For current tenants, the news is good: The government is ending the 1991 exemption on rent control — the one that has exempted new construction from the rules capping annual rent increases — that has seen tenants in new condominium units endure double-digit increases in Toronto’s hot market. The Liberals are also proposing to tighten the rules for when a landlord can make a “own use” eviction, where a tenant is suddenly told the owner’s family needs the space. This should mean that tenants both have more stability in how much they pay, and more security in their tenure.
- Ontario needs a rental rethink, but should tread carefully
- The Agenda: Rent control in Ontario
- The Agenda: Forget about buying a home
- The Agenda: Rent, don’t buy
The potential danger of tighter rent control rules is that it will stop developers from building new units, because they won't be able to recoup their investments. The CEO of the Federation of Rental-housing Providers of Ontario, Jim Murphy, made exactly that warning after the government’s announcement. There’s some merit to this concern, but rental housing is also complicated, and landlords will still have some flexibility: they are keeping the right to set rents to the market rate whenever a tenant leaves, for instance. (One rental developer with a project in Toronto currently going through the approval process told TVO.org that nothing announced today would stop that project, but might make the company rethink future ones.)
To try and accommodate those worries the Liberals have also included some measures to try and encourage rental housing construction. For example, the government is going to require all municipalities to adopt a property tax rate for new rental construction that’s identical to new detached homes or condos. (Currently, owners of rental properties often pay much higher taxes than owners of detached homes or condos.) The problem is Toronto and some other cities already offer a harmonized “new rental” property tax class, the provincial change would make it province-wide. So while this may do some good, the effect will be limited.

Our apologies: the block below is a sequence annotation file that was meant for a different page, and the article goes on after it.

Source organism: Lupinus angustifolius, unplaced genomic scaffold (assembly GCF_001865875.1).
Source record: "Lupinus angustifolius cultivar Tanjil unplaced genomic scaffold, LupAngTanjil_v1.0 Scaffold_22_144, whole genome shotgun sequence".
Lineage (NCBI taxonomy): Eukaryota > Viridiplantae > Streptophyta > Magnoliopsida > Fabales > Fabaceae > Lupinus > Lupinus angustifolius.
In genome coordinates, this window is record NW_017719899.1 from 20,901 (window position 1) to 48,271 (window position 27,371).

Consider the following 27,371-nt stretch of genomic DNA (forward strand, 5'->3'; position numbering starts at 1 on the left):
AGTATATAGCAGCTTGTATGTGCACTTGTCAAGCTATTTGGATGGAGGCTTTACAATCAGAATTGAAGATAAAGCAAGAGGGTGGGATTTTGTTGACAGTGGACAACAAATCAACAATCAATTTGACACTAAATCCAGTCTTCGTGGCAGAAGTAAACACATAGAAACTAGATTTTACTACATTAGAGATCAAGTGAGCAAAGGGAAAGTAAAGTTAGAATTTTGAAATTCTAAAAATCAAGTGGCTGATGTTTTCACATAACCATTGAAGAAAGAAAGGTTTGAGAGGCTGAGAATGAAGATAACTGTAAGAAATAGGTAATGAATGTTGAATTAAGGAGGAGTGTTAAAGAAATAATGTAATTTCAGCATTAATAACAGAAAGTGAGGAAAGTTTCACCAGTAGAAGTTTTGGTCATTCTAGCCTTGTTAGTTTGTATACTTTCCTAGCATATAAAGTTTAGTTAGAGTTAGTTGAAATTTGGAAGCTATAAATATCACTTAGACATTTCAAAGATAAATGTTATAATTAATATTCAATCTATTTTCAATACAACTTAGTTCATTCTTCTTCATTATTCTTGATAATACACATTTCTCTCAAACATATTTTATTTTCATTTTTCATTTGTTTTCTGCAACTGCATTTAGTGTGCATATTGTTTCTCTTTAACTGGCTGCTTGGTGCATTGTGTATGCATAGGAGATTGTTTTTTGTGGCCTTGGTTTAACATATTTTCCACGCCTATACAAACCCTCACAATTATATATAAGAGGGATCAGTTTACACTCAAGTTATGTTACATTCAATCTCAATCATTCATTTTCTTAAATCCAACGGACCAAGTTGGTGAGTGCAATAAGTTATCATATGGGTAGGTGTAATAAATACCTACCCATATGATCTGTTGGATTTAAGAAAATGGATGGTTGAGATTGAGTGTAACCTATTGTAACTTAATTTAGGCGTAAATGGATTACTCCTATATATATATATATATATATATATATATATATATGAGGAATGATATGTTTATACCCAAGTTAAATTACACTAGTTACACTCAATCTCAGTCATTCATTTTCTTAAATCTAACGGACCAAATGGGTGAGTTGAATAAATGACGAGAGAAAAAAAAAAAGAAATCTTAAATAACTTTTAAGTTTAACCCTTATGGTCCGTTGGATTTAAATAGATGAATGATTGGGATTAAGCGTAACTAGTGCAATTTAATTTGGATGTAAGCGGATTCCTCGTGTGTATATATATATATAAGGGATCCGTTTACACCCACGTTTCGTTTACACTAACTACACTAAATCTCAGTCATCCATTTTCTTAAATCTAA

Similarly, the government is committing $125 million over five years to rebate development charges — the fees municipalities charge housing to recoup sewer and road costs that new homes bring — back to rental developers. There are nearly 28,000 units of rental housing in the regional pipeline according to Murphy, so that works out to about a $4,500 rebate per unit. Currently the lowest development charge in is more than $17,000 per apartment; in Peel Region it's $20,400. So at best, the province’s rebate will only cover a small part of the bill cities levy on new units. (If Murphy’s right and the industry starts dramatically cutting back new rental construction those numbers would change — the $125 million would be shared among fewer new units — but that’s exactly what the Liberal say they’re trying to avoid.)
There will be other issues to keep a close eye on over the next year. What will changes to rent control mean to projects currently in the pipeline — will they convert to condominiums so the developer can simply sell the units and walk away? Some GTA projects have actually been doing the reverse (converting from condos to rental) as federal mortgage changes made ownership more difficult and the demand for rentals is climbing.
Another: Will current condo investors start selling their units en masse, now that they’re being caught by the province’s rent control rules?
The government was asked, repeatedly and by multiple reporters, what its own data was predicting and what data it had used to come up with the changes it presented Thursday. They did not provide any clear answers.
But one kind of data is publicly available and obvious: there’s an election coming in 14 months, the Liberals are struggling on multiple fronts to address household affordability issues, and opposition parties have been hounding them for weeks and months to do something. The measures announced today may do some good, but that’s almost not the point.